Considering why mothers often feel a rage "so hot it is blinding," Minna Dubin wonders: "What if we were normal mothers reacting to unjust circumstances? What if mom rage were a widespread, culturally created phenomenon, and not just personal problem?" These questions, prompted by her own experience, resulted in a 2020 essay she wrote for the New York Times, which she expanded into the full-length Mom Rage. Using additional research and critique, Mom Rage moves between the contextual and the individual, exploring the oft-hidden rage that many experience alongside motherhood. Dubin focuses first on the broader context in which mothers operate, then zooms in to the individual, exploring the physiological and psychological causes. She offers suggestions for individuals seeking to navigate their own anger before zooming back out to consider systemic solutions to the same. This combined micro and macro view of the issue veers Mom Rage well away from any risk of victim-blaming; Dubin works overtime across these pages to dispel the myths that "conflate women's anger with harm," especially when considered in the context of race and culture.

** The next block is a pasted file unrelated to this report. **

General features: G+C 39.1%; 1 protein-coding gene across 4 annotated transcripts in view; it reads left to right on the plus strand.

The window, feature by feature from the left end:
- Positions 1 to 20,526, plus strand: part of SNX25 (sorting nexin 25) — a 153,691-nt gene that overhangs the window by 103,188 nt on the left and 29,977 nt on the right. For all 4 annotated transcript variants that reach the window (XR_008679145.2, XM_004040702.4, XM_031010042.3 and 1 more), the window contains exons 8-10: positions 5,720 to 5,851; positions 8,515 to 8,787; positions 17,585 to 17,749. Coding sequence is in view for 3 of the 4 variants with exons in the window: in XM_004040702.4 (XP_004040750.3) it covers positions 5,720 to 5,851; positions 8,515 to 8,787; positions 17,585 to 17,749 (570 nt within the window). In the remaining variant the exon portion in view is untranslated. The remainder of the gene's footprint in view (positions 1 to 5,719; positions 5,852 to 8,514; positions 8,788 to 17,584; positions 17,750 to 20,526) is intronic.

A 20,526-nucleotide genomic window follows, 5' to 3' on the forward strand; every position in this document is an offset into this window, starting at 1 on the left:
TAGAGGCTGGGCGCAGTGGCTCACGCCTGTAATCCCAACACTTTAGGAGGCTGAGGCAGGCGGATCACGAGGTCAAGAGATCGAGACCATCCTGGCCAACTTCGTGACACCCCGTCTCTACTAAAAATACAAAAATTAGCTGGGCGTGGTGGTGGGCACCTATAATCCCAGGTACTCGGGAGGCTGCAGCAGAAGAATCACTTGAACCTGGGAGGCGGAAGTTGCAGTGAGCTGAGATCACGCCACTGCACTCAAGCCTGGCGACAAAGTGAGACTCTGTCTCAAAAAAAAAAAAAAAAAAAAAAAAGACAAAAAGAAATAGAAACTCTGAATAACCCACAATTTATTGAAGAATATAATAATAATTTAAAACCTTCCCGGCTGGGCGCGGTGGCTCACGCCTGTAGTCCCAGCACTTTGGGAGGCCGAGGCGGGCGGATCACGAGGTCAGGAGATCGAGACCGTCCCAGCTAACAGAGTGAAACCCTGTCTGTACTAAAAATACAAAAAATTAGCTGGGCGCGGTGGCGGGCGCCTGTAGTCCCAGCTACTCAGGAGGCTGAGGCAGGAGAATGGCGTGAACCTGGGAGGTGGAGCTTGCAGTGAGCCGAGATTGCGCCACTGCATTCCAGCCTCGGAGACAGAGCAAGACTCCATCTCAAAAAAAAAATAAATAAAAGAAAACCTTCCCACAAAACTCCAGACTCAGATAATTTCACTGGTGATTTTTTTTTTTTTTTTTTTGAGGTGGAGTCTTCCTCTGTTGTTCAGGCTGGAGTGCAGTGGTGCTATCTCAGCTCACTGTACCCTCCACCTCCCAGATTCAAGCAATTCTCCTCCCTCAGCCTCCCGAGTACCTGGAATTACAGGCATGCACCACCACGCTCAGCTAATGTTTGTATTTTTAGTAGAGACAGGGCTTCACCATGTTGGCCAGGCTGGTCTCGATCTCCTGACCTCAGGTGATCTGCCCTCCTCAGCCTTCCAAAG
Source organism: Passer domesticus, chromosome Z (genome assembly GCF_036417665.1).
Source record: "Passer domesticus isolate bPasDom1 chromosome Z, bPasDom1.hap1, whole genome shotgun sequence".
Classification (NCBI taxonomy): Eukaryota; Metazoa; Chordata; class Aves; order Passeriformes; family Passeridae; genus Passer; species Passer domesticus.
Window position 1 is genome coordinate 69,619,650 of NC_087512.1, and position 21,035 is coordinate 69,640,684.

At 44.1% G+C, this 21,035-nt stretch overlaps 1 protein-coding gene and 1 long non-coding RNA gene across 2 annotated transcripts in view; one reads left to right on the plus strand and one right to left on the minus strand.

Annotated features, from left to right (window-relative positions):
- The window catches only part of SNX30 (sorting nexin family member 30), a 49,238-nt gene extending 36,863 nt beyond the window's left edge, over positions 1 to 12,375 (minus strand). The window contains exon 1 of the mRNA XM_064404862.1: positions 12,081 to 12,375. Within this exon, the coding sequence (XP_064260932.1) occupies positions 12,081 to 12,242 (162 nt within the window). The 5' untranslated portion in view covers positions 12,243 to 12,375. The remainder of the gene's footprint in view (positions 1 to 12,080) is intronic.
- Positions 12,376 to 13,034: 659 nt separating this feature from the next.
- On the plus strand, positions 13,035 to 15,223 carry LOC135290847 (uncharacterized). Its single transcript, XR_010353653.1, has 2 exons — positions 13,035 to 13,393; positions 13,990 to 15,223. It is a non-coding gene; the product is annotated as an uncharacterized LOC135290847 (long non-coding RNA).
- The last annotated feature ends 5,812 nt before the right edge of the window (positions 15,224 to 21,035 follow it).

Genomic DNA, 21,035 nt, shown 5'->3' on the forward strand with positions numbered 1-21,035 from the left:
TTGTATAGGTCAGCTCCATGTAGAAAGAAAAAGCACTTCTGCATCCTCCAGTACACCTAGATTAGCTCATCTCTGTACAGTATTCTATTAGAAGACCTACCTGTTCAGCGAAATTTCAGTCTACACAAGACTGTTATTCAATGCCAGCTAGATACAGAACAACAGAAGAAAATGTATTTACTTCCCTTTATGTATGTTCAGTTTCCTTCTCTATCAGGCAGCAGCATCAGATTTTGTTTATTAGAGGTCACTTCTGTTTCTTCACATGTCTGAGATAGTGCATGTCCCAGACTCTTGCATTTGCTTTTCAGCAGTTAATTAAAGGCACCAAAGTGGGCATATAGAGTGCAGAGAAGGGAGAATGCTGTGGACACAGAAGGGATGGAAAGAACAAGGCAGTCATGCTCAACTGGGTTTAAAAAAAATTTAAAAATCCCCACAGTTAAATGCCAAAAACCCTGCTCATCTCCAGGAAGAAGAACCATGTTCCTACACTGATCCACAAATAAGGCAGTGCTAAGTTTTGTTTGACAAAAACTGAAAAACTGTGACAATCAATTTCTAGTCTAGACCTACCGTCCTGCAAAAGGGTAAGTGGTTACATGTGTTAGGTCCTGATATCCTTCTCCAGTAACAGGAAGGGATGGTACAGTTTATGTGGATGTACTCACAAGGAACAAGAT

Drawing on years of interviews with parents across the globe, of varying backgrounds, races, cultures, sexualities, and family structures, Mom Rage is a searing indictment of the failed systems of support and flawed narratives that too often surround parenthood. Dubin calls Mom Rage a "rebellion against the supremacy of the googly-eyed, cooing narrative, and the way it silences moms by erasing the harder parts of modern motherhood." It is bound to resonate with any woman who has experienced the shift to motherhood as anything less than perfect. --Kerry McHugh, freelance writer